|Figure 4: Performance Deterioration over Time and Repair/Reinforcement Methods
|Large-Scale Renovations by Preventive Maintenance
The 2002 plan anticipated starting renovations in 2018 with specific measures to replace steel bridges and to steel-clad the surfaces of some RC structures and tunnel linings. Such work would inevitably disrupt train service through cancellations and speed restrictions, but would have to be minimized due to the important role the Tokaido Shinkansen plays in Japan’s economy and society.
The Komaki Research Centre played a key role in R&D for more than 10 years to overcome these issues using its structural-analysis equipment, full-size models, and large testing equipment to predict deformation over time and develop maintenance and reinforcement construction methods that reduce service disruptions and cut construction costs. The construction methods were examined by the ‘Committee for surveying Tokaido Shinkansen civil engineering structures’. It was composed of outside experts and headed by Professor Kazuo Konagai of Yokohama National University. Test construction and other work was implemented based on advice from the committee, and the new construction methods were put into practical use.
Corrective repair and reinforcement is the normal method for maintaining railways, roads, and other infrastructure. In other words, repairs and reinforcements are done only when deformation is discovered by inspection. However, the Tokaido Shinkansen civil engineering structures have a standardized design and were all built at nearly the same time, so deformation at one place is likely to occur simultaneously at other similar locations. Consequently, preventive repair and reinforcement have been conducted systematically at all locations where future deformation is predicted.
The huge damage caused by the 2011 Great East Japan Earthquake was a wake-up call about the importance of infrastructure, so studies on starting the eventual large-scale renovations were brought forward. An application was made in January 2013 to change the reserve (total reserves of \350 billion, construction expenses of about \730 billion, construction period of 10 years from FY2013 to FY2022) and the application was approved in February. The revised plan calls for a 5-year earlier start of large-scale renovations on the Tokaido Shinkansen using new construction methods from the perspective of preventive maintenance, which inhibits the occurrence of cracks and other deformations while the structure is still sound, keeping overall costs down (Figure 4).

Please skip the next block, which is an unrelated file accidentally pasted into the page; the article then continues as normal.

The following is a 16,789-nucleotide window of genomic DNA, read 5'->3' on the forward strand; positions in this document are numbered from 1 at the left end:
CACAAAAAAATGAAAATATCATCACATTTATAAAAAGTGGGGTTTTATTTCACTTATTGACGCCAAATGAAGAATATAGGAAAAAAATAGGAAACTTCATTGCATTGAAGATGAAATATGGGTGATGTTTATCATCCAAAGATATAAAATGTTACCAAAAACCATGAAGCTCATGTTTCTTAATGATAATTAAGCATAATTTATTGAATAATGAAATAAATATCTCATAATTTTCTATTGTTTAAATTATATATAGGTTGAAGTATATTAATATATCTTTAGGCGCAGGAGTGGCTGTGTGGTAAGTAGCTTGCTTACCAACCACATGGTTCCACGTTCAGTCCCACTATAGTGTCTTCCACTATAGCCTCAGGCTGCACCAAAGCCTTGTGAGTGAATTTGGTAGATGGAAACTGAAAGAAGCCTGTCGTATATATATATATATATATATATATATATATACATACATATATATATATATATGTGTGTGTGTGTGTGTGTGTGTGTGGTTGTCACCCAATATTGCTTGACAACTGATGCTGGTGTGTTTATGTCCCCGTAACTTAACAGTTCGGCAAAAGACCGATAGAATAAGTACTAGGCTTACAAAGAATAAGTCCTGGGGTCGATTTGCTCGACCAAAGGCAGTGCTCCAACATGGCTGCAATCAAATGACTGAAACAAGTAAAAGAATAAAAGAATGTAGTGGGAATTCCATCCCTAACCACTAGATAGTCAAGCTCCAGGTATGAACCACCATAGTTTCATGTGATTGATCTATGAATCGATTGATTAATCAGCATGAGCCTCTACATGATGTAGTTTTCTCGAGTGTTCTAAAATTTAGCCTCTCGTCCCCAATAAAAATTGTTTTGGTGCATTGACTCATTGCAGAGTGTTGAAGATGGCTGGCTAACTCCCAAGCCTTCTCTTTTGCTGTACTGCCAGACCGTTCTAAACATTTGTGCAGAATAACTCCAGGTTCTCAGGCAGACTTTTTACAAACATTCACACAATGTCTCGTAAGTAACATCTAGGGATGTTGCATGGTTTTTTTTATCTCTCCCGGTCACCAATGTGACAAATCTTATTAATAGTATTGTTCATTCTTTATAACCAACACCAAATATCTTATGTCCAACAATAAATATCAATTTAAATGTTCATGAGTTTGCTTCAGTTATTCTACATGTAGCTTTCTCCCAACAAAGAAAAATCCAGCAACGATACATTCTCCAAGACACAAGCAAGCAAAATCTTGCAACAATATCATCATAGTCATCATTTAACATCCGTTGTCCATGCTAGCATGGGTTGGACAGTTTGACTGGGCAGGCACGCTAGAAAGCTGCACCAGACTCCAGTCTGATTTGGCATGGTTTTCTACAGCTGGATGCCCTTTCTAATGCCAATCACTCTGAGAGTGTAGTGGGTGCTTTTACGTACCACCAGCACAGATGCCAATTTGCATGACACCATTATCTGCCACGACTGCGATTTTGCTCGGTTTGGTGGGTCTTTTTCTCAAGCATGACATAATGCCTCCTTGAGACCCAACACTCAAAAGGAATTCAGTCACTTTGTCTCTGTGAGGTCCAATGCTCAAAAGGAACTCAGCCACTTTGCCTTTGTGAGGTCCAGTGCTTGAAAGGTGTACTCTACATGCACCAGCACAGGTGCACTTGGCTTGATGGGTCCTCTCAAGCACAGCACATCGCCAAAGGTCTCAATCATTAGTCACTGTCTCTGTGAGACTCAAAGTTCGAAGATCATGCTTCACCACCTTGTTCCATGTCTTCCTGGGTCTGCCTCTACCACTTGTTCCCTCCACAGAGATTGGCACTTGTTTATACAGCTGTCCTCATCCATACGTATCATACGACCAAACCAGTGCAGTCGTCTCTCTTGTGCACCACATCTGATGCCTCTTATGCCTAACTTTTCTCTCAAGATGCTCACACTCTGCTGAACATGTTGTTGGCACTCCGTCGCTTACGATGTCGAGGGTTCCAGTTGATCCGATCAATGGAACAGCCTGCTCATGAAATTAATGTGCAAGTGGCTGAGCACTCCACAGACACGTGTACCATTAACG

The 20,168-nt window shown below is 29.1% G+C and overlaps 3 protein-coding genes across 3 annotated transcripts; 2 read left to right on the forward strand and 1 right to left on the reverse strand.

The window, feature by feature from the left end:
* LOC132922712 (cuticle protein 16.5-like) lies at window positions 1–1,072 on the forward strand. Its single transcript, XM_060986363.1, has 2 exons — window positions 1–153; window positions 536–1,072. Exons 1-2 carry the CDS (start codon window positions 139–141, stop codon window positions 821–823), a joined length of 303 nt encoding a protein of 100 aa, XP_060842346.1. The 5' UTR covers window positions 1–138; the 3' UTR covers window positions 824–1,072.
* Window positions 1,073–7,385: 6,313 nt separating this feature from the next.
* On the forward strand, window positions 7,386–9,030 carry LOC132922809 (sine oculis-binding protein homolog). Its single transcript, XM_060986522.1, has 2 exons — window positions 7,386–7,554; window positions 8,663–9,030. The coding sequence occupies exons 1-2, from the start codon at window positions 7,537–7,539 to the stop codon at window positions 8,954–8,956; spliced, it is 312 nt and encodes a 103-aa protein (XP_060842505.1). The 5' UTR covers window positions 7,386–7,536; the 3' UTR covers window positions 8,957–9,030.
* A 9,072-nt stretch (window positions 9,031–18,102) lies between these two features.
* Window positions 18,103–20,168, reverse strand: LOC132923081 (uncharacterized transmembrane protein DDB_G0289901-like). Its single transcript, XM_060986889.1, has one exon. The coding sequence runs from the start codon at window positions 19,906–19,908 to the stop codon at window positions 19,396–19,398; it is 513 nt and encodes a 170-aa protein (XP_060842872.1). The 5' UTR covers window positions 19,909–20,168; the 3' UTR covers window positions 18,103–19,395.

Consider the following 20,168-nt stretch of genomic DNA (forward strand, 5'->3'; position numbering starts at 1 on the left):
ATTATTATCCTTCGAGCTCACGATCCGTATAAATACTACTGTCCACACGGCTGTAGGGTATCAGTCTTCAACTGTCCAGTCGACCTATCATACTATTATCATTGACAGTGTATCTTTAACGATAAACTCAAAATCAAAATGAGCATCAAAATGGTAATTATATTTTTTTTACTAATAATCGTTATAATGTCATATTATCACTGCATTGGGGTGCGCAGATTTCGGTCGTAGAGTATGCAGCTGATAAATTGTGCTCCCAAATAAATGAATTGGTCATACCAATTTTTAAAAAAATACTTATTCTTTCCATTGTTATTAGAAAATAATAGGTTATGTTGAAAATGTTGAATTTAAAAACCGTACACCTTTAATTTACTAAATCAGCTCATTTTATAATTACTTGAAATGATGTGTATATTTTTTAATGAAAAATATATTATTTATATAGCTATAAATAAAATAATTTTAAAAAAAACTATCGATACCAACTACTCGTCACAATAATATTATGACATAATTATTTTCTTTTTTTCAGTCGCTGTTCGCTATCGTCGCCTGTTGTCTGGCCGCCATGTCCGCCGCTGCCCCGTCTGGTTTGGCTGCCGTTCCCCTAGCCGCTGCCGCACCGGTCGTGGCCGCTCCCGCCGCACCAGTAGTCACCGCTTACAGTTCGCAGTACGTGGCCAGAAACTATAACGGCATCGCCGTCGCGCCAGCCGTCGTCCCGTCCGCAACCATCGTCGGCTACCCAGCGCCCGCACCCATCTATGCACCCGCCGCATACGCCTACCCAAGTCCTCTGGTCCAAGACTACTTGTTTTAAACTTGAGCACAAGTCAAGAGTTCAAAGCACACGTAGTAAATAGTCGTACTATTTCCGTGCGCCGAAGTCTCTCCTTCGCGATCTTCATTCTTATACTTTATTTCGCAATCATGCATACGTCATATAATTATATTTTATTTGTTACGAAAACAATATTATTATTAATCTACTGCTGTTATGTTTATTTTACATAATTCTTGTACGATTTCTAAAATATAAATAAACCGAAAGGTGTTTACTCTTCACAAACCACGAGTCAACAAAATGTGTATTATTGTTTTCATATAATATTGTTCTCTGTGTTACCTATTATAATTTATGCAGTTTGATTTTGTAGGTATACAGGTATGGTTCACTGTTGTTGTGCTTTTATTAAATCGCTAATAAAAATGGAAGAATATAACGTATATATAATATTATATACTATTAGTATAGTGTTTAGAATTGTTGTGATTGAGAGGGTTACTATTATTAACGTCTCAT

The civil engineering structures on the 515.4-km Tokaido Shinkansen comprise 22.1 km of steel bridges (4%), 148.0 km of concrete bridges (viaducts and concrete girders) (29%), 68.6 km of tunnels (13%) and 276.7 km of earthworks (54%) (Figure 5). Of these, large-scale renovation work is to be conducted on steel bridges, concrete bridges, and tunnels, where there are worries about ageing deterioration. The basic method for each type of structure is to implement preventive maintenance at all applicable locations to prevent deterioration and then to continue observation and overall renovation at locations as required.
Figure 5: Civil Engineering Structures on Tokaido Shinkansen
Figure 6: Longitudinal Beads
Figure 7: Overview of Large-Scale Steel Bridge Renovation
Figure 8: Floor System Joint Before/After Reinforcement
|Maintenance and Reinforcement of Steel Bridges
Issues with steel bridges
Issues with steel bridges are accumulated fatigue at weld joints as trains run across as well as durability performance. The long fillet welds (longitudinal beads) on major members make it difficult to focus inspection efforts. Fillet weld cracks grow rapidly and can be difficult to handle at general and special inspections (Figure 6). As a result, a large-scale renovation plan was devised in 2002 to prioritize replacement of all 22.1 km of steel bridges to assure safe operations. Under this plan, most of the three-span truss bridges on the Tokaido Shinkansen would each require suspension of train operations for 2 days to complete the work. There are 135 spans making up 37 bridges, so services would have to be suspended 8 days a year for 10 years to replace all the bridges. To ensure safety during preparatory work, speeds would have to be reduced all day, causing major disruptions to transport. Consequently, R&D was needed on new countermeasures to cracks in long fillet welds, thereby increasing bridge lifespan, minimizing disrupted train operations, and having the same effect as replacement.
Overview of construction measures
So far, there have been no cracks in fillet welds of major members of steel bridges. However, if the structural system at individual locations changes due either to damage at other locations or to very heavy impact loads from train axles according to track irregularity, the resultant stress can exceed the fillet weld fatigue limit. 3D FEM analysis and stress measurements on actual bridges showed that stress at fillet welds of major members is increased by cracks in the joints of the floor system (floorbeams and stringers) and by damage to supports. Therefore, reinforcing these parts reduces the risk of cracks in fillet welds.
To prevent deformation of fillet welds caused by such stresses, new methods have been developed to reinforce floor system joints, and replace and reinforce supports. The occurrence of heavy axle loads was identified from load measurements using actual wheels. Heavy axle loads tend to occur at rail expansion joints on steel bridges, but have also been confirmed at general rail sections such as welded rail joints and loose sleepers. To prevent heavy axle loads, new sleepers are being inserted between existing sleepers as a means to increase the rail support area. Figure 7 shows an overview of these construction methods.
Details of specific measures